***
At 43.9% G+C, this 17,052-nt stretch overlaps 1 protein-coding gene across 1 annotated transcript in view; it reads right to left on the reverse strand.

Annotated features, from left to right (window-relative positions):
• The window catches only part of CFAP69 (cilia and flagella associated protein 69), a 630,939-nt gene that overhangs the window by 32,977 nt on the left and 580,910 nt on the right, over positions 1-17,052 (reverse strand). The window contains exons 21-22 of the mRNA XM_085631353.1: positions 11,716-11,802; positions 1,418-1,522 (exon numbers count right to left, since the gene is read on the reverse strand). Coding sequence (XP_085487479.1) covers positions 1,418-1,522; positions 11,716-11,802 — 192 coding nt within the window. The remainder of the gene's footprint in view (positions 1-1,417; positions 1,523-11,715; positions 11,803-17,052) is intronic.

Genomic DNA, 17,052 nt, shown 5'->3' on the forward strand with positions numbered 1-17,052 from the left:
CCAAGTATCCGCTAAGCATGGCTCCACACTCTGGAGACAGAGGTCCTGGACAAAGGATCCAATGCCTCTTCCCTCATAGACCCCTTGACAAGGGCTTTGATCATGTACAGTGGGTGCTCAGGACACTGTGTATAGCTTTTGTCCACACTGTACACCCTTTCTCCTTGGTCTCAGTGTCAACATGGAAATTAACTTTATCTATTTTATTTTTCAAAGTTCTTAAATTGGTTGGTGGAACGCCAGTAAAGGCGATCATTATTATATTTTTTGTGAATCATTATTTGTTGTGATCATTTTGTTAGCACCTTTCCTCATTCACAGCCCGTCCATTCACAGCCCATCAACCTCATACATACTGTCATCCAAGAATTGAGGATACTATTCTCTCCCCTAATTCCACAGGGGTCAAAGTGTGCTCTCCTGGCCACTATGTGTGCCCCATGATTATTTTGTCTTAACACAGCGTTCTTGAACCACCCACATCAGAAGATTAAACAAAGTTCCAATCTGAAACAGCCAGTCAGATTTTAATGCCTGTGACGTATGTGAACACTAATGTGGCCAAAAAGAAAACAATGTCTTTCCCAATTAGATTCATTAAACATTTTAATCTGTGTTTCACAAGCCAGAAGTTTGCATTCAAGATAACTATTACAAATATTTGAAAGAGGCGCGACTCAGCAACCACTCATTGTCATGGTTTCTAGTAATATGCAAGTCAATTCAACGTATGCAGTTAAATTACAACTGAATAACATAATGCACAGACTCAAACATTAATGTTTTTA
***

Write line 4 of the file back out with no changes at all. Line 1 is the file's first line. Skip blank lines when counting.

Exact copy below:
Genomic DNA, 17,052 nt, shown 5'->3' on the forward strand with positions numbered 1-17,052 from the left: